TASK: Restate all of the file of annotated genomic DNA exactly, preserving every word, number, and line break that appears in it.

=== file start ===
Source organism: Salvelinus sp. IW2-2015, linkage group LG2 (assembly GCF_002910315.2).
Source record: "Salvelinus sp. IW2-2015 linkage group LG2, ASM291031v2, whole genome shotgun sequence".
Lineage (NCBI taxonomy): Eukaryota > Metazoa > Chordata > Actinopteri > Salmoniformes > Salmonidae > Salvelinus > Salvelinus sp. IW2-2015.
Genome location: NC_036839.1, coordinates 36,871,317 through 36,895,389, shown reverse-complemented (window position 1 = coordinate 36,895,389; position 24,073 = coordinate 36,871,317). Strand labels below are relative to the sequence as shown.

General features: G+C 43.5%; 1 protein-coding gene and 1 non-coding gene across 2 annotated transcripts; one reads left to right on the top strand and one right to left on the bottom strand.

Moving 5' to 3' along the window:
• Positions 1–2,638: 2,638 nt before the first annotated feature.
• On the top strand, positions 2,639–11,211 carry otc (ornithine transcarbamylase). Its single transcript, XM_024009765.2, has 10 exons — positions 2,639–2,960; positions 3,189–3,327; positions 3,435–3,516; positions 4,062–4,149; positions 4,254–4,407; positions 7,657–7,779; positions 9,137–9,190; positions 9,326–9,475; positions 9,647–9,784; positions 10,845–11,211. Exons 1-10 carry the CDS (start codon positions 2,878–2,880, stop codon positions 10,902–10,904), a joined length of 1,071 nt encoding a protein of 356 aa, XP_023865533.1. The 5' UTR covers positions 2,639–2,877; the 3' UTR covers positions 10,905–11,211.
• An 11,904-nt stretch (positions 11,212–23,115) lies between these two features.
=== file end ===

Source organism: Salvelinus sp. IW2-2015, linkage group LG2 (assembly GCF_002910315.2).
Source record: "Salvelinus sp. IW2-2015 linkage group LG2, ASM291031v2, whole genome shotgun sequence".
Lineage (NCBI taxonomy): Eukaryota > Metazoa > Chordata > Actinopteri > Salmoniformes > Salmonidae > Salvelinus > Salvelinus sp. IW2-2015.
Genome location: NC_036839.1, coordinates 36,871,317 through 36,895,389, shown reverse-complemented (window position 1 = coordinate 36,895,389; position 24,073 = coordinate 36,871,317). Strand labels below are relative to the sequence as shown.

General features: G+C 43.5%; 1 protein-coding gene and 1 non-coding gene across 2 annotated transcripts; one reads left to right on the top strand and one right to left on the bottom strand.

Moving 5' to 3' along the window:
• Positions 1–2,638: 2,638 nt before the first annotated feature.
• On the top strand, positions 2,639–11,211 carry otc (ornithine transcarbamylase). Its single transcript, XM_024009765.2, has 10 exons — positions 2,639–2,960; positions 3,189–3,327; positions 3,435–3,516; positions 4,062–4,149; positions 4,254–4,407; positions 7,657–7,779; positions 9,137–9,190; positions 9,326–9,475; positions 9,647–9,784; positions 10,845–11,211. Exons 1-10 carry the CDS (start codon positions 2,878–2,880, stop codon positions 10,902–10,904), a joined length of 1,071 nt encoding a protein of 356 aa, XP_023865533.1. The 5' UTR covers positions 2,639–2,877; the 3' UTR covers positions 10,905–11,211.
• An 11,904-nt stretch (positions 11,212–23,115) lies between these two features.